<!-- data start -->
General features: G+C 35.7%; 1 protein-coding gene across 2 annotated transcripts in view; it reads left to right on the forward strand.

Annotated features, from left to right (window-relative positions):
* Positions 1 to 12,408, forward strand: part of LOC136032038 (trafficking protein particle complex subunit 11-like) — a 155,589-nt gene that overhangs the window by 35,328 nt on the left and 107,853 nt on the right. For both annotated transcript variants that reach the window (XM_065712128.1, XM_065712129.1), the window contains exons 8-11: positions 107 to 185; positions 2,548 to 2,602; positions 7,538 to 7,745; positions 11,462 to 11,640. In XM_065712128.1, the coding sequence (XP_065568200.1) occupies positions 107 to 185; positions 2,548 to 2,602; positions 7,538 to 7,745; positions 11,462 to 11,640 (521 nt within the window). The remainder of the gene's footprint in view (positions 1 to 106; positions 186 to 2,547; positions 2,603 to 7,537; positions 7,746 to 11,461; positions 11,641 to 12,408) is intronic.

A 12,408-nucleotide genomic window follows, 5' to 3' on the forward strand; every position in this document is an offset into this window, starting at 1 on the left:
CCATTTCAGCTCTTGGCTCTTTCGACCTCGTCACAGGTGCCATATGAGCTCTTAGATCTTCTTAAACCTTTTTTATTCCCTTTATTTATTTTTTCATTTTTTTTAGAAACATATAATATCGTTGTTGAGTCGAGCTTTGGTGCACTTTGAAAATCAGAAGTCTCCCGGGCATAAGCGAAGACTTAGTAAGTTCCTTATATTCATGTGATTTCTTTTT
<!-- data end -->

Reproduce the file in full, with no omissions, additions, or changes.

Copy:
General features: G+C 35.7%; 1 protein-coding gene across 2 annotated transcripts in view; it reads left to right on the forward strand.

Annotated features, from left to right (window-relative positions):
* Positions 1 to 12,408, forward strand: part of LOC136032038 (trafficking protein particle complex subunit 11-like) — a 155,589-nt gene that overhangs the window by 35,328 nt on the left and 107,853 nt on the right. For both annotated transcript variants that reach the window (XM_065712128.1, XM_065712129.1), the window contains exons 8-11: positions 107 to 185; positions 2,548 to 2,602; positions 7,538 to 7,745; positions 11,462 to 11,640. In XM_065712128.1, the coding sequence (XP_065568200.1) occupies positions 107 to 185; positions 2,548 to 2,602; positions 7,538 to 7,745; positions 11,462 to 11,640 (521 nt within the window). The remainder of the gene's footprint in view (positions 1 to 106; positions 186 to 2,547; positions 2,603 to 7,537; positions 7,746 to 11,461; positions 11,641 to 12,408) is intronic.

A 12,408-nucleotide genomic window follows, 5' to 3' on the forward strand; every position in this document is an offset into this window, starting at 1 on the left:
CCATTTCAGCTCTTGGCTCTTTCGACCTCGTCACAGGTGCCATATGAGCTCTTAGATCTTCTTAAACCTTTTTTATTCCCTTTATTTATTTTTTCATTTTTTTTAGAAACATATAATATCGTTGTTGAGTCGAGCTTTGGTGCACTTTGAAAATCAGAAGTCTCCCGGGCATAAGCGAAGACTTAGTAAGTTCCTTATATTCATGTGATTTCTTTTT